When the king asked the ambassador what he thought he should do, the ambassador replied that he could not say, but he remembered having read that when Hannibal was in Italy the Romans began war in Africa as a diversion. Then the king smiled and said: You must consider that we are not bound by the articles to anything, and that this kingdom and state has been troubled for a long while, and has suffered very grievously quite recently in the war with Scotland. At the present moment we are enjoying a good peace and a good alliance with the King of France, in such a way that we wish to rest awhile and keep on good terms with our neighbours. He concluded by saying that the union of Italy would be the end of the war (Vui dovesi considerare che non siamo obligati per capituli ad alcuna cosa et che longo tempo questo regno e stato travaliato et ultimo in questa querra de Scotia patito grandissimi desconxi apresso nui siamo in bona pace et bona liga cum lo Re Francese per modo che nui volemo riposare uno tempo et stare bene cum li vicini nostri, concludendo che la unione de Italia saria el fine de la guerra.)
After the king had asked how much money the Signory had lent to the King of Naples, if for a fixed term of repayment, and if the lands pledged would be restored upon repayment, and the ambassador had made a suitable reply, we left his Majesty. The ambassador and I are much astonished at such plain speaking, considering that the nature of this prince required more delay for such a decision. Yet seeing that he is no less good than wise we cannot help praising his candour, seeing he will not put off his allies with words. To tell the truth, his Majesty is right in behaving well to the French, as every year he obtains 5,000 crowns from them, some say for observing the peace made between King Edward and King Louis; others, whom I believe, say that it is because his Majesty, having supplied the Duchess of Britanny with much money, receiving in pledge some fortresses which the King of France afterwards captured, the king here, among other articles, arranged with the French when he went to Picardy, provided that the money lent to the duchess, now Queen of France, should be restored by the payment of 50,000 crowns yearly. The French not only pay this sum to his Majesty, but with his knowledge and consent they give provision to the leading men of the realm, to wit, the Lord Chamberlain, Master Braiset, Master Lovel and as these leading satraps are very rich the provision has to be very large. I hear also that they give to others, but this is not so well established as the case of these three.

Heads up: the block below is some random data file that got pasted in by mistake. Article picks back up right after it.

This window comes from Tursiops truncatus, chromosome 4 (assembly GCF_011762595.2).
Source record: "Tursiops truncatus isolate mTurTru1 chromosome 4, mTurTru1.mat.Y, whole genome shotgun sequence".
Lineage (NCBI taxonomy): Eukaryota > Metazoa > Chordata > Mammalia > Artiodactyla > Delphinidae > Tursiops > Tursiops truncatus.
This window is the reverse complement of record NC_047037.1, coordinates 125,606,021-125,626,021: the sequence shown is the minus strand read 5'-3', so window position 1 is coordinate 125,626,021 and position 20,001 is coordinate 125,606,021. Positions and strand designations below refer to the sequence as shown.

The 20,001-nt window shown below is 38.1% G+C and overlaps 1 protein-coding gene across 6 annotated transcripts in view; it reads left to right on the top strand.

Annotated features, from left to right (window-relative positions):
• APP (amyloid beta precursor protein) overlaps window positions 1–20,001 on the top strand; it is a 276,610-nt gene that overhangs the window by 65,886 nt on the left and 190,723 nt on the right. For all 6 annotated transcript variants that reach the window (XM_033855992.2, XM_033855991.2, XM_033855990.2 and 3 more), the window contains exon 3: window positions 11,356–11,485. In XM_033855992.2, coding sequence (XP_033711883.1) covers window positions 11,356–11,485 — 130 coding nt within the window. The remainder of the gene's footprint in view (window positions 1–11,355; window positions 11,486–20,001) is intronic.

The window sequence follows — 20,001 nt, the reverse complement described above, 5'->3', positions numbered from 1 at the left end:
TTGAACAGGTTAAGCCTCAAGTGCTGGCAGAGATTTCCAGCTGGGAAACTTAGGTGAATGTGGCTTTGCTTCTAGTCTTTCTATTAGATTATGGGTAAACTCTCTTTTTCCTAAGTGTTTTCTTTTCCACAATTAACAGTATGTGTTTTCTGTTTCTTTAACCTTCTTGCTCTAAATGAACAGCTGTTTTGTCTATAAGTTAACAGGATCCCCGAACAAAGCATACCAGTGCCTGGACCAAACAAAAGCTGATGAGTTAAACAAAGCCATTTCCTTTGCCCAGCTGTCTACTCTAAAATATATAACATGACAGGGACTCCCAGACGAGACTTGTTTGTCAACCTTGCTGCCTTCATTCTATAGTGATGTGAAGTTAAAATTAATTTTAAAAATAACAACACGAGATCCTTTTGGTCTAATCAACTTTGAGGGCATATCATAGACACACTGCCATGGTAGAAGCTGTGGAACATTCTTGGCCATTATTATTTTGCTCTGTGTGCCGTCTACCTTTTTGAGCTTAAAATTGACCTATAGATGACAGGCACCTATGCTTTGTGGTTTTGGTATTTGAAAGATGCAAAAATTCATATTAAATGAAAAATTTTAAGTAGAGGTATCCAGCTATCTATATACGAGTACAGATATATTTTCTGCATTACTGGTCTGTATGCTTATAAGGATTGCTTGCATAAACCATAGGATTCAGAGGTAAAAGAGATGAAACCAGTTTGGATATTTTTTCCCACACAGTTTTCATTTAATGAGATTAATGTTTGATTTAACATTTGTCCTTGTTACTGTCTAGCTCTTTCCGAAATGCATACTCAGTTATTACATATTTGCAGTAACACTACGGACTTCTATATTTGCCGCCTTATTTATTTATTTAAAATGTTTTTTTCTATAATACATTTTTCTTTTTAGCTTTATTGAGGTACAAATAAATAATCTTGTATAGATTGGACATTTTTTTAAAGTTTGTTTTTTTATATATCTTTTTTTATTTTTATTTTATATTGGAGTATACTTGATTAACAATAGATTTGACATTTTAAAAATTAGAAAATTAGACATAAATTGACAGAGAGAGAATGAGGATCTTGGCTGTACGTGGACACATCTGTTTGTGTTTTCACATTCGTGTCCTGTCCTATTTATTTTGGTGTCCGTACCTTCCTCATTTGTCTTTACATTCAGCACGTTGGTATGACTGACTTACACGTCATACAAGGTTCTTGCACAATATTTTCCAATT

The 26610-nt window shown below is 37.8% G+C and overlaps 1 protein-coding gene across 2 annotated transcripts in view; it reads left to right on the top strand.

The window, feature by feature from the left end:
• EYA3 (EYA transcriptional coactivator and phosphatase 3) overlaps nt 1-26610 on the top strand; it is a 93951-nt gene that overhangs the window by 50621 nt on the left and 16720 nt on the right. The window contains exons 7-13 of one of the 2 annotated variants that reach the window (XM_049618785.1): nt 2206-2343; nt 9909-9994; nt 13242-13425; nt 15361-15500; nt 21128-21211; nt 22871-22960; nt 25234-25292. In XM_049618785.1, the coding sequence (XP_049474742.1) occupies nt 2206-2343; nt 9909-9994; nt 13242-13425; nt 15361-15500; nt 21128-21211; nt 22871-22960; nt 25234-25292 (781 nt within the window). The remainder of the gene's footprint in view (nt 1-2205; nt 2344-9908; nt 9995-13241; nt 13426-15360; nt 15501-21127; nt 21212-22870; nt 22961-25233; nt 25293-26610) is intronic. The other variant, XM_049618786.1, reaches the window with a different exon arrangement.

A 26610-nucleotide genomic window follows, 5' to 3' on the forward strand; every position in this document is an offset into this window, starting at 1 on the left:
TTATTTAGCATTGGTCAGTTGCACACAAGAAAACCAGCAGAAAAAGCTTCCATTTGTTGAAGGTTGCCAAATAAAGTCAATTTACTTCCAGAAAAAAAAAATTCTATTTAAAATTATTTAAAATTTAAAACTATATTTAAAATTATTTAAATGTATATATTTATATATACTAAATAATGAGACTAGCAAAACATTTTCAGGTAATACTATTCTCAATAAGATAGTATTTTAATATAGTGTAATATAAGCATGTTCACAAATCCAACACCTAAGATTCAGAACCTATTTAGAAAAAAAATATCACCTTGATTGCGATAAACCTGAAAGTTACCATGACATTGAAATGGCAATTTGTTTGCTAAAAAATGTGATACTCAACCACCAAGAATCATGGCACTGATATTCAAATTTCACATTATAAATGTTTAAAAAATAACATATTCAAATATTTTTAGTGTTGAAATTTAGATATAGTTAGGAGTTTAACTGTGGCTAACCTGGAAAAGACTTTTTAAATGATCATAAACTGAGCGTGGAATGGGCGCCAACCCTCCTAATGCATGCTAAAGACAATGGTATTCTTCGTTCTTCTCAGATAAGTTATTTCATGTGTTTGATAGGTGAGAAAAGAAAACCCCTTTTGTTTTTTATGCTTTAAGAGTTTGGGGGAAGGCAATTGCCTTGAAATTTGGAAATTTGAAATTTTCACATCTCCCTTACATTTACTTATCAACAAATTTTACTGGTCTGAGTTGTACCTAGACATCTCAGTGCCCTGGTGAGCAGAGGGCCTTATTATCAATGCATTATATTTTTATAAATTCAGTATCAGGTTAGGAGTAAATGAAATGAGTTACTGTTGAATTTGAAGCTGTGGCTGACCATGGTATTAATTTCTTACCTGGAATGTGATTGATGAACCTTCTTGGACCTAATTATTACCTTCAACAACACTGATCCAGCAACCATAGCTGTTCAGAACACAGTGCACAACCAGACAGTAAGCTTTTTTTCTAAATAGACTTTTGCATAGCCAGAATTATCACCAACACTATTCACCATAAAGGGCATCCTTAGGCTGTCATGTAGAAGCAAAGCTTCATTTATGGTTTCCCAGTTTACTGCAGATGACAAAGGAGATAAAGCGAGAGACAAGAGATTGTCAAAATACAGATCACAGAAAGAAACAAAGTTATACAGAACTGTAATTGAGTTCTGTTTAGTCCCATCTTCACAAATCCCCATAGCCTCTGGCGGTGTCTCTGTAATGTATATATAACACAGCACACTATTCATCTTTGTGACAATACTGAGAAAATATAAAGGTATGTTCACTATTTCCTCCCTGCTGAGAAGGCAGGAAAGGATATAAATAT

Another chamberlain of the king is going to France again called Petito Francesco, a Breton. I do not know the reason, The Scotch ambassador is leaving to-morrow, but is expected to return in three months. I hear that peace has been concluded for the lives of the kings and four months after. The Spanish ambassadors from Scotland will stay here for some days before returning to Scotland, I believe, in order to keep matters in good train, although I consider this unnecessary with his Majesty, who is naturally very devoted to peace, especially with the Scots, against whom he may lose but cannot gain.
I wrote the above yesterday. To-day peace has been honourably proclaimed on the terms described and after a few days a royal ambassador will go to Scotland, I fancy in order to arrange for the ratification of the peace.
Perkin has been made a spectacle for everybody and every day he is led through London, in order that every one may perceive his past error. In my opinion he bears his fortune bravely. (Perechino e fatto spectaculo al mundo et ogni giorno e menato per Londres ad fine che ciascuna intenda lo errore passata et pareme chel comporti la fortuna animosamente).
I beg your Excellency to allow me to enjoy the benefices reserved to me which fall in during my absence.
London, the 6th December, 1497.
[Italian.]
Dec. 8.
Potenze
Estere.
Roma.
Milan
Archives.
551. Cardinal Ascanio Maria Sforza to Ludovico Maria Sforza, Duke of Milan.
In the presence of the ambassadors, Gratialas suggested to his Holiness that whereas a truce has been made for seven years between the Kings of England and Scotland, and they have submitted their differences to their Catholic Majesties while the King of England has the Duke of York in his hands and has pacified his kingdom, the league might make use of his forces against the French. He urged the pope to send a capable ambassador to induce the King of England to take up this enterprise, promising him the assistance of his Holiness and a declaration that the provinces of France shall belong to his Majesty, namely, those which the King of England claims.
The pope replied that he approved of the idea of moving the King of England against the French; but they must consider that if he moved he would want financial help from the powers of the Italian league. He told Gratialas that he would write to King Frederick, the Signoria and your Excellency, to learn your opinion.